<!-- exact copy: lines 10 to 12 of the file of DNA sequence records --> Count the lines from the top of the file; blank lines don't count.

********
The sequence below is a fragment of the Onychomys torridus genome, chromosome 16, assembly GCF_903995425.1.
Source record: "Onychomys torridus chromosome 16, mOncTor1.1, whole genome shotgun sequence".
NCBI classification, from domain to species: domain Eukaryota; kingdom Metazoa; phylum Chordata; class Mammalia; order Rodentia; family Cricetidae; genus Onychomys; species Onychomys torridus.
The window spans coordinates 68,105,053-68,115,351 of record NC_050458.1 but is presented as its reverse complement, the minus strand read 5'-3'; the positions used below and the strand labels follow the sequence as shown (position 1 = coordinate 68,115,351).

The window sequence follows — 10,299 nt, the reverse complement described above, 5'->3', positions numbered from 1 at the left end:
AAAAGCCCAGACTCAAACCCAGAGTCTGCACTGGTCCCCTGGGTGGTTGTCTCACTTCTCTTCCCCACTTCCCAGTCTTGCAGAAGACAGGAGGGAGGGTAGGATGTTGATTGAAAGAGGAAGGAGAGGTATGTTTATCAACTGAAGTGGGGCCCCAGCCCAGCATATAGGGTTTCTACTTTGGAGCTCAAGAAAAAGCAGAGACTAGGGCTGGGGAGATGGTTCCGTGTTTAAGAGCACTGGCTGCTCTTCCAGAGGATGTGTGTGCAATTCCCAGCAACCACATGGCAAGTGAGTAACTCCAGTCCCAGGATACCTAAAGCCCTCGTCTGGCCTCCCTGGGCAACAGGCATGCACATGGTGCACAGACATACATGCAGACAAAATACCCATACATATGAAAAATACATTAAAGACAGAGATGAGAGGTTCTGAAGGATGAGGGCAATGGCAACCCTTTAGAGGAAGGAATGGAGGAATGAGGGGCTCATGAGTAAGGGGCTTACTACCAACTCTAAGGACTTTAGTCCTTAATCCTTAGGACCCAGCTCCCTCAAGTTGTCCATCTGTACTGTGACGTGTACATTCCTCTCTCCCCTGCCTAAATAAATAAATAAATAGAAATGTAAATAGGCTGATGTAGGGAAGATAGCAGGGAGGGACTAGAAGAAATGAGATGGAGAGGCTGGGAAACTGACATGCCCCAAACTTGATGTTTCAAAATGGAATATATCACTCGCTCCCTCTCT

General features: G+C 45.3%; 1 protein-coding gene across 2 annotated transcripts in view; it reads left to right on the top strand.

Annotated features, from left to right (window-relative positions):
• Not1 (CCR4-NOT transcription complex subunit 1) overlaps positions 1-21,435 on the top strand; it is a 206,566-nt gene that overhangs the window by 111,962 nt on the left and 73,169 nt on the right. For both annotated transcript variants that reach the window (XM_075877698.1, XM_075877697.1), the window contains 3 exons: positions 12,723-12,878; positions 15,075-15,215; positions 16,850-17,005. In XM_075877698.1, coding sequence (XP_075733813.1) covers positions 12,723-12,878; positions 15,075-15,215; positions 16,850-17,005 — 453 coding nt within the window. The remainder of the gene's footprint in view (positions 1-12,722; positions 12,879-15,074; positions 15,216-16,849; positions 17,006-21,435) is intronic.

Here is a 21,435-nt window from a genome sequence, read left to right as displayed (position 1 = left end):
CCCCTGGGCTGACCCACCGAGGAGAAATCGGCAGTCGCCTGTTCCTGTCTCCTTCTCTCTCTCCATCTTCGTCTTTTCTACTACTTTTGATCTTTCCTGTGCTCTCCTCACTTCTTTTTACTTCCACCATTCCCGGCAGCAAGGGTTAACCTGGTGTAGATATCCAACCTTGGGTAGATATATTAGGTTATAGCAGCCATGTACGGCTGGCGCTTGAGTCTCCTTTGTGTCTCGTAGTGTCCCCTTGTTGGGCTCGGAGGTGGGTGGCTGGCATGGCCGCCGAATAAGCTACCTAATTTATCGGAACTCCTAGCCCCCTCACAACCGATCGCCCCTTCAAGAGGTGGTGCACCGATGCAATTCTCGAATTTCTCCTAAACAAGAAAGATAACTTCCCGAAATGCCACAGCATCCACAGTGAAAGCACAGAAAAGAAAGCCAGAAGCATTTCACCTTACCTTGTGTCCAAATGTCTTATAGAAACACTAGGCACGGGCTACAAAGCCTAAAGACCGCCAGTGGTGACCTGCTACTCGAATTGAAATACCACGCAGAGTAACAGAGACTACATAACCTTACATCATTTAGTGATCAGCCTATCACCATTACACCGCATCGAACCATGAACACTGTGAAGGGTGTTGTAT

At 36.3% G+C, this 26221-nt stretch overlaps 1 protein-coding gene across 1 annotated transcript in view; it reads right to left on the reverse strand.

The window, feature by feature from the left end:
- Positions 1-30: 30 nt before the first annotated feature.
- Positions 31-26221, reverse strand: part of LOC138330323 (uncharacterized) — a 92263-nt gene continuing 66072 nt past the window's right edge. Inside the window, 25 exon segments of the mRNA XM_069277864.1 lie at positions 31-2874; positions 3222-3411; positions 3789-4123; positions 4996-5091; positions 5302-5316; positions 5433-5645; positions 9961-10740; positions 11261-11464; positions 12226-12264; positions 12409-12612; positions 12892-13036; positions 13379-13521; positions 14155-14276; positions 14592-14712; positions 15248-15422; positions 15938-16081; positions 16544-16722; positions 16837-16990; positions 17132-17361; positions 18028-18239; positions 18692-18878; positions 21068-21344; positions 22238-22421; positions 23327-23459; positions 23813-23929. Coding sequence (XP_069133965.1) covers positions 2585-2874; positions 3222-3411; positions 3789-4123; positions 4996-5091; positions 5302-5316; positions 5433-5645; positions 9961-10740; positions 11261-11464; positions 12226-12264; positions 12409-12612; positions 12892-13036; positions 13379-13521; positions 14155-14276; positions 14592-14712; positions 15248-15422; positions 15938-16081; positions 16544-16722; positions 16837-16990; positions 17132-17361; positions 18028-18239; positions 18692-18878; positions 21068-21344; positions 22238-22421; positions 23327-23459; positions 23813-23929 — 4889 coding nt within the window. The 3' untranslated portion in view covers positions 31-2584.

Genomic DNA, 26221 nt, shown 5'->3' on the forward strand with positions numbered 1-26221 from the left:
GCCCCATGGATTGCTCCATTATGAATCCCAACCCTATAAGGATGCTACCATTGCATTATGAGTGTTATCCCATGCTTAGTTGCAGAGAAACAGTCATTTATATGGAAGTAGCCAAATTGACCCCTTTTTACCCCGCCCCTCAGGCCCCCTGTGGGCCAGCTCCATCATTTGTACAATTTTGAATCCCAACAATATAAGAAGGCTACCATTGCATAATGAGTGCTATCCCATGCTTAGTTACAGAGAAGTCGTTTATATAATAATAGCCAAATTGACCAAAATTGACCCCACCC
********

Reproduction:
Here is a 21,435-nt window from a genome sequence, read left to right as displayed (position 1 = left end):
CCCCTGGGCTGACCCACCGAGGAGAAATCGGCAGTCGCCTGTTCCTGTCTCCTTCTCTCTCTCCATCTTCGTCTTTTCTACTACTTTTGATCTTTCCTGTGCTCTCCTCACTTCTTTTTACTTCCACCATTCCCGGCAGCAAGGGTTAACCTGGTGTAGATATCCAACCTTGGGTAGATATATTAGGTTATAGCAGCCATGTACGGCTGGCGCTTGAGTCTCCTTTGTGTCTCGTAGTGTCCCCTTGTTGGGCTCGGAGGTGGGTGGCTGGCATGGCCGCCGAATAAGCTACCTAATTTATCGGAACTCCTAGCCCCCTCACAACCGATCGCCCCTTCAAGAGGTGGTGCACCGATGCAATTCTCGAATTTCTCCTAAACAAGAAAGATAACTTCCCGAAATGCCACAGCATCCACAGTGAAAGCACAGAAAAGAAAGCCAGAAGCATTTCACCTTACCTTGTGTCCAAATGTCTTATAGAAACACTAGGCACGGGCTACAAAGCCTAAAGACCGCCAGTGGTGACCTGCTACTCGAATTGAAATACCACGCAGAGTAACAGAGACTACATAACCTTACATCATTTAGTGATCAGCCTATCACCATTACACCGCATCGAACCATGAACACTGTGAAGGGTGTTGTAT

At 36.3% G+C, this 26221-nt stretch overlaps 1 protein-coding gene across 1 annotated transcript in view; it reads right to left on the reverse strand.